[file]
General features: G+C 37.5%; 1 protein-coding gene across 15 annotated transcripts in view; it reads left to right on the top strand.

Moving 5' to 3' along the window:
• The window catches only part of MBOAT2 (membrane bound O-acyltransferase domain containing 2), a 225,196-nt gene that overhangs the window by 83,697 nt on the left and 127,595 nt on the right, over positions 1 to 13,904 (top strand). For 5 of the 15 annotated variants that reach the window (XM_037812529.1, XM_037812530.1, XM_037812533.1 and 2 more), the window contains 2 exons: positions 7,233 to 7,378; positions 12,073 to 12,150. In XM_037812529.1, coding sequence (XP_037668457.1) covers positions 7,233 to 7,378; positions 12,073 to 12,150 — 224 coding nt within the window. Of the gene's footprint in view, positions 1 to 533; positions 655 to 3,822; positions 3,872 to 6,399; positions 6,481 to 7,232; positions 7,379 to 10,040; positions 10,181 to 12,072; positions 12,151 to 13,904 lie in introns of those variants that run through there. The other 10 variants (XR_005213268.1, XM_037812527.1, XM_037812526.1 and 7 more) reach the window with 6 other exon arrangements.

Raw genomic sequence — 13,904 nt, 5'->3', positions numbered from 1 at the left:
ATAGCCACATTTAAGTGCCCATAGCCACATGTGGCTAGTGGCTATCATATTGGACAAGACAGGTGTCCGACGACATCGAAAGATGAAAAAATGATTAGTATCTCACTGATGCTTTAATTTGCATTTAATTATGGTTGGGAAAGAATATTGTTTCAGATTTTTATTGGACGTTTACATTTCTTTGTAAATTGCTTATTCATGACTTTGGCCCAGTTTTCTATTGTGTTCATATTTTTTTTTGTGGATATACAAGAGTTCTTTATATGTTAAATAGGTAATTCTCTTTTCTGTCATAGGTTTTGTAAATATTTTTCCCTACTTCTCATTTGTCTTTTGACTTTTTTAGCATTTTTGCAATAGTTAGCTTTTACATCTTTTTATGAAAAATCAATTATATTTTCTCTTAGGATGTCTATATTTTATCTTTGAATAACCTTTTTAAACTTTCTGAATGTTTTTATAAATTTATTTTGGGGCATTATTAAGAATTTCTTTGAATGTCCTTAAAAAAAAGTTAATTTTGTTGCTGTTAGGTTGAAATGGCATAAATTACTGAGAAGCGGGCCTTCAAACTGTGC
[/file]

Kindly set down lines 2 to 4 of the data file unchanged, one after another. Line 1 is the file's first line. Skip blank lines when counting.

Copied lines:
Moving 5' to 3' along the window:
• The window catches only part of MBOAT2 (membrane bound O-acyltransferase domain containing 2), a 225,196-nt gene that overhangs the window by 83,697 nt on the left and 127,595 nt on the right, over positions 1 to 13,904 (top strand). For 5 of the 15 annotated variants that reach the window (XM_037812529.1, XM_037812530.1, XM_037812533.1 and 2 more), the window contains 2 exons: positions 7,233 to 7,378; positions 12,073 to 12,150. In XM_037812529.1, coding sequence (XP_037668457.1) covers positions 7,233 to 7,378; positions 12,073 to 12,150 — 224 coding nt within the window. Of the gene's footprint in view, positions 1 to 533; positions 655 to 3,822; positions 3,872 to 6,399; positions 6,481 to 7,232; positions 7,379 to 10,040; positions 10,181 to 12,072; positions 12,151 to 13,904 lie in introns of those variants that run through there. The other 10 variants (XR_005213268.1, XM_037812527.1, XM_037812526.1 and 7 more) reach the window with 6 other exon arrangements.

Raw genomic sequence — 13,904 nt, 5'->3', positions numbered from 1 at the left: